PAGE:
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Sexual and Marital Dysfunction in Women With Gynecologic Cancer
  1. Saketh R. Guntupalli, MD*,
  2. Jeanelle Sheeder, PhD, MSPH*,
  3. Yevgeniya Ioffe, MD,
  4. Ana Tergas, MD,
  5. Jason D. Wright, MD,
  6. Susan A. Davidson, MD§,
  7. Kian Behbakht, MD* and
  8. Dina M. Flink, PhD*
  1. *Department of Obstetrics and Gynecology, University of Colorado Cancer Center, Aurora, CO;
  2. Department of Obstetrics and Gynecology, Loma Linda University Cancer Center, Loma Linda, CA;
  3. Department of Obstetrics and Gynecology, Columbia University Medical Center, New York, NY; and
  4. §Department of Obstetrics and Gynecology, Denver Health Medical Center, Denver, CO.
  1. Address correspondence and reprint requests to Saketh R. Guntupalli, MD, 12631 E 17th Ave MS B198-4, Aurora, CO 80045. E-mail:


Objective Sexual dysfunction can be a long-term issue for women with gynecologic cancer. This study assesses the extent of sexual and marital dysfunction women face following treatment of a gynecologic cancer.

Methods A cross-sectional study of women with gynecologic cancer was conducted using a 181-item survey. Sexual dysfunction was measured by change in the Female Sexual Function Index score; marital dysfunction was measured by change in Intimate Bond Measure from prediagnosis to posttreatment. Paired t tests and Fisher exact test were used to compare women with dysfunction to those without dysfunction.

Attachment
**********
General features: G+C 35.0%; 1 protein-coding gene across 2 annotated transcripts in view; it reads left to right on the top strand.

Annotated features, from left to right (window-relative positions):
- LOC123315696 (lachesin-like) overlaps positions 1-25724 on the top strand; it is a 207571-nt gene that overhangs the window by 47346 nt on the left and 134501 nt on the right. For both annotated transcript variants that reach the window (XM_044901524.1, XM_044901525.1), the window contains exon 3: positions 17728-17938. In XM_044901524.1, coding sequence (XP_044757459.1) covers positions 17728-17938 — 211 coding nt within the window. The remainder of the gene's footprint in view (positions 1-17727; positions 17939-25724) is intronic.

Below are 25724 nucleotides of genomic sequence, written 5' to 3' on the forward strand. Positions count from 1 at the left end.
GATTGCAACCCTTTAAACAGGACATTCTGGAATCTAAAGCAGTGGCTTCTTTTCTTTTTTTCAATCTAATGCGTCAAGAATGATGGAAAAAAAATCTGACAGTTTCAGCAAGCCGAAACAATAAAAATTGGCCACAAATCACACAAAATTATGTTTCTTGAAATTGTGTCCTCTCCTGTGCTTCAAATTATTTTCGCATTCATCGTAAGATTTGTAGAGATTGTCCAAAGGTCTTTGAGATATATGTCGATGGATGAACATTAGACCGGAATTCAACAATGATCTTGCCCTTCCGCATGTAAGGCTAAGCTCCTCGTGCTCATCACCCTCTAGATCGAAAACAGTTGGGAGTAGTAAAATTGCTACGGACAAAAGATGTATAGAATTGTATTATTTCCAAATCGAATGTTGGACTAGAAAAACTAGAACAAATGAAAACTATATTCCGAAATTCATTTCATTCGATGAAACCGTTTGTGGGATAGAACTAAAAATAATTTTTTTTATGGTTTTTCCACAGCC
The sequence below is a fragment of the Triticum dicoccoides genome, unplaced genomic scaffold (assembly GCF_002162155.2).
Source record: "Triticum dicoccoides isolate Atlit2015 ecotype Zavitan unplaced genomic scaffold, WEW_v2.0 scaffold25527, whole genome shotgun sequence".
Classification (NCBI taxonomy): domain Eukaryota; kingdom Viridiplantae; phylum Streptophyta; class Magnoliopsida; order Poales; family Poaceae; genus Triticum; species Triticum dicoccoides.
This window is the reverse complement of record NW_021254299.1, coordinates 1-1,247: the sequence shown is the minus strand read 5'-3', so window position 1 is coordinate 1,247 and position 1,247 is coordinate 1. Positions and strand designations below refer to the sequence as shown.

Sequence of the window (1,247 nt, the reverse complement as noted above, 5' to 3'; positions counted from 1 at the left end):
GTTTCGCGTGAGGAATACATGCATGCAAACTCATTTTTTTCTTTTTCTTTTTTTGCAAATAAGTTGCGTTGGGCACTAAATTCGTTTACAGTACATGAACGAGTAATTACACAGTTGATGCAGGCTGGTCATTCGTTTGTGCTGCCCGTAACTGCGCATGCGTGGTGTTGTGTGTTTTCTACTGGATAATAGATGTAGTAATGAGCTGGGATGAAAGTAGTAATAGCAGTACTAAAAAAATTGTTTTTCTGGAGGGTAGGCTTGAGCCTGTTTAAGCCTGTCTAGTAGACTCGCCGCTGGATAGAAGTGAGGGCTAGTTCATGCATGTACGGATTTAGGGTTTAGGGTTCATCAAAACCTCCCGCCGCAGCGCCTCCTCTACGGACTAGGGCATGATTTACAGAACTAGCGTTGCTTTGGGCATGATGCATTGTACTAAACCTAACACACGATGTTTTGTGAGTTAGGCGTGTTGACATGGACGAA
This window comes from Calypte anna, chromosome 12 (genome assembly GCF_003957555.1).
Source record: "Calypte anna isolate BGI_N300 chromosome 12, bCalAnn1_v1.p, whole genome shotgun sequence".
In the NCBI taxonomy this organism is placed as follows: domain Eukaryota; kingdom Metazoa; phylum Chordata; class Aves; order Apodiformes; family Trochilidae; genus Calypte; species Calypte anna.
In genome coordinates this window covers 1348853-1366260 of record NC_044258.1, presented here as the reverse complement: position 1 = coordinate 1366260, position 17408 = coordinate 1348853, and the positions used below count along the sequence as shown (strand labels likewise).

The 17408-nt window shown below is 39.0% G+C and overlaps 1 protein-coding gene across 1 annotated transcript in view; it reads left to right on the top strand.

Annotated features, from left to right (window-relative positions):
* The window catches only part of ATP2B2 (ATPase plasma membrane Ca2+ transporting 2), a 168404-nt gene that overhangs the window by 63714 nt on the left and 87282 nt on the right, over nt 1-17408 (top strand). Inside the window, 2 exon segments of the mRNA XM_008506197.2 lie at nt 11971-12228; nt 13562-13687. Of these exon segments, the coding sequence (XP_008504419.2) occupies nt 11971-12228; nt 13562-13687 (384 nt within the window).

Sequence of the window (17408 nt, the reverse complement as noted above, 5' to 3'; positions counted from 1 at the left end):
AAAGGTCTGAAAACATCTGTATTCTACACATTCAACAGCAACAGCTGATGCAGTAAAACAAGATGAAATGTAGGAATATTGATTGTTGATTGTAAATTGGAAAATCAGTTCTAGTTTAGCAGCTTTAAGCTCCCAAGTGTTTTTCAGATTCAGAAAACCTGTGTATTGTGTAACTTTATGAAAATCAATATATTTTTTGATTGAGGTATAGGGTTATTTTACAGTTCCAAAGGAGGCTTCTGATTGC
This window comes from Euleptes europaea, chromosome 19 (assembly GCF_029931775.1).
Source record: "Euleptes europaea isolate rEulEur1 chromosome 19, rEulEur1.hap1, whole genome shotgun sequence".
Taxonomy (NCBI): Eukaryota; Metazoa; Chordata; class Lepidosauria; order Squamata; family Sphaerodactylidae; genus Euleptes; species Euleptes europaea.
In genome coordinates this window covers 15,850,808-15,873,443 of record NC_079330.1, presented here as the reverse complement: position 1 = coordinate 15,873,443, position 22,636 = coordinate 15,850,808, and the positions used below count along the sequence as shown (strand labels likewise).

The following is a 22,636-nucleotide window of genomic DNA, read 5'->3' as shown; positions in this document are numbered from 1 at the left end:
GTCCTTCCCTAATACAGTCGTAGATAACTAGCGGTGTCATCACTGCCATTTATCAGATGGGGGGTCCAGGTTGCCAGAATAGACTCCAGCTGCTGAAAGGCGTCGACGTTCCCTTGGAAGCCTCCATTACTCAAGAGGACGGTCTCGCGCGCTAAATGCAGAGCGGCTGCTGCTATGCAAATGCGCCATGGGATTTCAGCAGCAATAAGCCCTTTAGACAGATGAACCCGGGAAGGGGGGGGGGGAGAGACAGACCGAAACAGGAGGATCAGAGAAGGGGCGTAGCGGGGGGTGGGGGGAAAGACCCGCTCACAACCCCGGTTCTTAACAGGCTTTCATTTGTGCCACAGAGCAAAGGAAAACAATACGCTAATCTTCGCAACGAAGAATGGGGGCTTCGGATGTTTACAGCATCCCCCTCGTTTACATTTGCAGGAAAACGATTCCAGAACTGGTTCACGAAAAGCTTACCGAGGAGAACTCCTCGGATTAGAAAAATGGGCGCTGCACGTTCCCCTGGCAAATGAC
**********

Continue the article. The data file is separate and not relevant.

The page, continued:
Results Three hundred twenty women were enrolled (mean age, 56.0 [SD, 12.0] years). Among all women, sexual function declined from a score of 21.3 (SD, 10.4) prior to 15.3 (SD, 10.2) (P < 0.001), and sexual activity decreased from 6.1 (SD, 6.8) to 2.6 (SD, 4.9) times per month following treatment (P < 0.001). Among the 208 women who were sexually active at the time of study, sexual dysfunction after treatment was associated with younger age (50.9 [SD, 11.7] years to 57.3 [SD, 12.3] years), ovarian (40.7% vs 30.7%) or cervical (21.0% vs 10.2%) cancer diagnosis, chemotherapy treatment (72.8% vs 50.4%), and being in a relationship (97.3% vs 82.7%). Among women in relationships, 27% experienced marital dysfunction.

Conclusions Women who are younger, have an ovarian or cervical cancer diagnosis, receive chemotherapy, or are in a committed relationship are at particularly high risk of sexual dysfunction. These women should be provided information about the risks associated with their cancer treatment.

  • Cervical cancer
  • Gynecologic cancer
  • Marriage
  • Ovarian cancer
  • Sexual function

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  • This study was funded by the Patty Brisben Foundation, Cincinnati, OH.

  • Final results were presented at the International Gynecologic Cancer Society conference in Lisbon, Portugal; October 29, 2016.

  • The authors declare no conflicts of interest.